Here's a hot tip for you younger guys with families, and wives that like to spend everything you make and more. There is "her money", "your money" , and "family money", and it's not wrong to have a "vehicle fund". You have got to keep them separate. There is no reason why you should be spending money you got for selling a piece of junk on diapers. Your salary should cover that. You need a Vehicle Fund that is specifically for that purpose. Most of you older guys reading this know exactly what I'm talking about. You can spend Vehicle fund money for tools or parts or to buy stuff you know you can sell for more, but you never spend it for things that go away, get flushed or have no value to someone else, like Dining out, Beer, Pot, or anything else that won't physically be there tomorrow. You spend Family money, or your money for those things. Also, the more kids you have, the less toys you will have, and the more you will work, just to stay alive.

Here's some numbers. Engine $1225, Trans $100, OD $2750, Transfercase $1000 (craigs list) + $200 to reconfigure input, rear diff housing $300, Tires $200 for 5,Tub $1100, (craigs list) rest of body parts, $1000. Steel for frame and fab $600.

Many parts were recycled from my CJ5, like all of the axle piece parts, brakes, air pump, batteries (2) Radios, antennas, and misc pieces.

I have scrounged a bunch of stuff including some materials and have received some parts from friends (the grill) who had stuff laying around. I have 2 Warn 8274 winches that have to be taken apart and rebuilt but they were free. And I have done some barter in exchange for services like building my axles. I am a vendor for 4wd hardware, so I get a 10% disc, which is easily available to anyone who joins their Jeeps Unlimited Forum.

Everything you see here that is not a store bought item with somebodies name on it was designed and built by ME, including all of the adapters, The entire frame, all body and engine/drivetrain mounts, steering components, suspension mounts, spring perches, and attachments, E brake mount to Atlas, gas tank, bumpers and tire carrier, and all interfacing of the bought parts to the fabbed parts, all painting of the steel (I'm farming the body work out this time cause I want it right), and obviously all of the mechanical work needed to bolt this thing together, and take it apart, about 15 different times. And obviously all of the other stuff I have forgotten with this post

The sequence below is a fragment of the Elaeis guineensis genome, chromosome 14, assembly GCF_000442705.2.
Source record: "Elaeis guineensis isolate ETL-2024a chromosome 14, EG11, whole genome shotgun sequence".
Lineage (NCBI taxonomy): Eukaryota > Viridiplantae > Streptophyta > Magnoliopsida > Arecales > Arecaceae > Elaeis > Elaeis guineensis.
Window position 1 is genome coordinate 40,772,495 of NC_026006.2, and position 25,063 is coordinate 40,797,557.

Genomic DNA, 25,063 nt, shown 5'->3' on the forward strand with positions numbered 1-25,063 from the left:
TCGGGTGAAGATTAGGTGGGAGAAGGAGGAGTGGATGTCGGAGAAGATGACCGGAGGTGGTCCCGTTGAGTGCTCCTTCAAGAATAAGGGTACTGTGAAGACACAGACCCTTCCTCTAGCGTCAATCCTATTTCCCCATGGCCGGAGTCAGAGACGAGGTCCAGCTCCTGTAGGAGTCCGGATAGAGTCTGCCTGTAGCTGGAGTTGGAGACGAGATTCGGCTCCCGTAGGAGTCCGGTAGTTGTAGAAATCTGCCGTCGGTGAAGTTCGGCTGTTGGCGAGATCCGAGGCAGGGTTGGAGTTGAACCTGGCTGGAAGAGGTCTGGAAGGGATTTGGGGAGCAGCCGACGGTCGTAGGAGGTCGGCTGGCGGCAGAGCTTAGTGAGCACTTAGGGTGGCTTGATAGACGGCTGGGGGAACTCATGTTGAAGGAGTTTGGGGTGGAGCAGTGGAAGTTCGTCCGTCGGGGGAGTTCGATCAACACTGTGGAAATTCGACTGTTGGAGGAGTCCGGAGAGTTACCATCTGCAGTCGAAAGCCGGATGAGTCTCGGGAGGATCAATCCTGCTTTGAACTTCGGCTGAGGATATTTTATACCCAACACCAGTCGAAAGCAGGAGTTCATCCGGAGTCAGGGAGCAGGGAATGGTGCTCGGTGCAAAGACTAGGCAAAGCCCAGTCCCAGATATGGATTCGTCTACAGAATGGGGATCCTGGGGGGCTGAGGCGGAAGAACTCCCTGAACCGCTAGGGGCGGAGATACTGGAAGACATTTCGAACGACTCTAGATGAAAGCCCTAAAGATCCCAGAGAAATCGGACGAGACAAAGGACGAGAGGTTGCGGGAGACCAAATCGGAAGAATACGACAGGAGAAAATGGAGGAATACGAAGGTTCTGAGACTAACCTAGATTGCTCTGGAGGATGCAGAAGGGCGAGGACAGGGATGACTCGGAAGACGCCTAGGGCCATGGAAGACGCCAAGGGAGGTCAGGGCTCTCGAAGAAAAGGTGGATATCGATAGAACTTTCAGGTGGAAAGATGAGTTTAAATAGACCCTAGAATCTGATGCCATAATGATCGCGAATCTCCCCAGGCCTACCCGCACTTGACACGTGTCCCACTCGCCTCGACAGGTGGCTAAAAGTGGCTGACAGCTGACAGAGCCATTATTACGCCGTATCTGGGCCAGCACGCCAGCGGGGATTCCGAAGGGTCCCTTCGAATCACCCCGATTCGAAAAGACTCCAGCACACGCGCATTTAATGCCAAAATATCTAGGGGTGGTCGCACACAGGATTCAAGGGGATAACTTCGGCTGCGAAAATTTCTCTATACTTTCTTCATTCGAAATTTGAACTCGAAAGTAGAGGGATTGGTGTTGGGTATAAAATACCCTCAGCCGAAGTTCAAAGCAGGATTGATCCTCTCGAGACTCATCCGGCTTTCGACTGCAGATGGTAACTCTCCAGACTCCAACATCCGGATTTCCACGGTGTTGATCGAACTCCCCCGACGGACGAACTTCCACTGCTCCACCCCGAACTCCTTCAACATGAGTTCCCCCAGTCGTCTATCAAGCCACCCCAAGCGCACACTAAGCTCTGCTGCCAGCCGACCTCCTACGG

I will end up taking all of the ancillary pieces off the engine and replacing the F&R main seals and the oil pan gasket, along with a new paint job, I'll also paint the trans.

Here's the deal guys. Anyone who thinks a specialized vehicle doesn't cost some money needs to take up watching sports for a hobby. It doesn't matter if you spend the money up front or over the period of several years, you still spend the money. I am amazed at the vehicles being built on this site, and the enginuity that is displayed here. I am not rich, and in fact I'm kind of cheap, and this is more or less just my way of doing it. It all depends on how you want to do things. I started from scratch, cuz I like a good project. It's fun for me, and we all have to pay for entertainment one way or another.

Randy
 

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Well said, I just turned 26 years young on august 24 but I tend to think the same way.

Randy
 

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Here's the deal guys. I am amazed at the vehicles being built on this site, and the enginuity that is displayed here.
Randy
Hey hey now..... I don't really need public display of praise and
gratitude..... you could have just told me I'm awesome in a PM

:rasta: No really though... keep up the good work both in the garage and
in the mental understanding on how to run a project balanced in your life!
 

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Definately a cool project, and good point about the nice projects on this site. Some are very involved and very high quality. I completely understand your angle on procurment of parts and funding. I am 31 years old and have a shop full of projects and parts. Alot of people get the idea I make a bunch of money because I have all the cool toys, but I am just a cheapass that is good at getting good deals and rebuilding or fabricating what I cant afford to buy. I can build a project for a ton less money than most people due to being a trader/barteror.
 

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Discussion Starter #7 (Edited)
Crossmember complete!

finally completed the Transmission Crossmember today. Took a month and a half to completely design and fabricate. Ran into numerous problems with the drawing actually not resembling what was sitting on the floor in front of me.. finally had to drop back and make the drawing right. Then the design came easy.. The crossmember had to do several things. It obviously had to support the back of the trans, but it also had to be adjustable in all directions, and contain the isolation bushings too. It had to go under and just below the overdrive and transfercase, it will support the rear section of the skid plate, and it had to be strong enough to take a pretty good shot and not be damaged. Also the exhaust pipe will be mounted to the top of the passenger side.

As you can see the Crossmember uses 2 more sets of the same 3" bushings as were used on the Engine Mounts. This arraingement should totally isolate the frame from engine vibration. I know it won't completely, but it should work well. The thing is made up of 2 pieces of 2x4 x3/16 wall tube cut and tapered to 2x3 on the outside ends. a piece of .187 wall 3" tube on each end for the bushing mounts, and a SOLID piece of 2x4 CRS for the center section. The whole shebang is adjustable in all three axises, so it will go together easily and I can have my drivetrain aligned with no stress on it. It was all heliarced together.